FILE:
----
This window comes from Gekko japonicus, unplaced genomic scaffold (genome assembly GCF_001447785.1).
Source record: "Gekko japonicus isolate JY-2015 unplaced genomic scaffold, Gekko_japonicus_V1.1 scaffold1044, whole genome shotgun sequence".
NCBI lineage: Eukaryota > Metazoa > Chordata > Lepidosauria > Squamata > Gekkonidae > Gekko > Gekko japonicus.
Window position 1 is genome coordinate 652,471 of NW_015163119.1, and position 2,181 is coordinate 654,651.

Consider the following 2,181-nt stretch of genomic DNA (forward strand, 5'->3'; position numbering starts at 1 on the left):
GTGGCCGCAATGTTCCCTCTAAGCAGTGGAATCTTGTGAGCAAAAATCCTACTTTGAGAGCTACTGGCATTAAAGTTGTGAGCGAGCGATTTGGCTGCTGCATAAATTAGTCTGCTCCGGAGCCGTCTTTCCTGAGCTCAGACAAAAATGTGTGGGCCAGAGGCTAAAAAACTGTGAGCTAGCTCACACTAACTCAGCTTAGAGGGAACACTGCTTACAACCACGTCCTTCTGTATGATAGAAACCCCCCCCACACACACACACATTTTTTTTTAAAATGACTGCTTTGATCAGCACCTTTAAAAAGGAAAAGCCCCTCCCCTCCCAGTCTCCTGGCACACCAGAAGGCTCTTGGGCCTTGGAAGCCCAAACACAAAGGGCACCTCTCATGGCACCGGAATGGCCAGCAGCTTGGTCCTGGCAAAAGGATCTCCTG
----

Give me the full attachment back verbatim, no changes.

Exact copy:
This window comes from Gekko japonicus, unplaced genomic scaffold (genome assembly GCF_001447785.1).
Source record: "Gekko japonicus isolate JY-2015 unplaced genomic scaffold, Gekko_japonicus_V1.1 scaffold1044, whole genome shotgun sequence".
NCBI lineage: Eukaryota > Metazoa > Chordata > Lepidosauria > Squamata > Gekkonidae > Gekko > Gekko japonicus.
Window position 1 is genome coordinate 652,471 of NW_015163119.1, and position 2,181 is coordinate 654,651.

Consider the following 2,181-nt stretch of genomic DNA (forward strand, 5'->3'; position numbering starts at 1 on the left):
GTGGCCGCAATGTTCCCTCTAAGCAGTGGAATCTTGTGAGCAAAAATCCTACTTTGAGAGCTACTGGCATTAAAGTTGTGAGCGAGCGATTTGGCTGCTGCATAAATTAGTCTGCTCCGGAGCCGTCTTTCCTGAGCTCAGACAAAAATGTGTGGGCCAGAGGCTAAAAAACTGTGAGCTAGCTCACACTAACTCAGCTTAGAGGGAACACTGCTTACAACCACGTCCTTCTGTATGATAGAAACCCCCCCCACACACACACACATTTTTTTTTAAAATGACTGCTTTGATCAGCACCTTTAAAAAGGAAAAGCCCCTCCCCTCCCAGTCTCCTGGCACACCAGAAGGCTCTTGGGCCTTGGAAGCCCAAACACAAAGGGCACCTCTCATGGCACCGGAATGGCCAGCAGCTTGGTCCTGGCAAAAGGATCTCCTG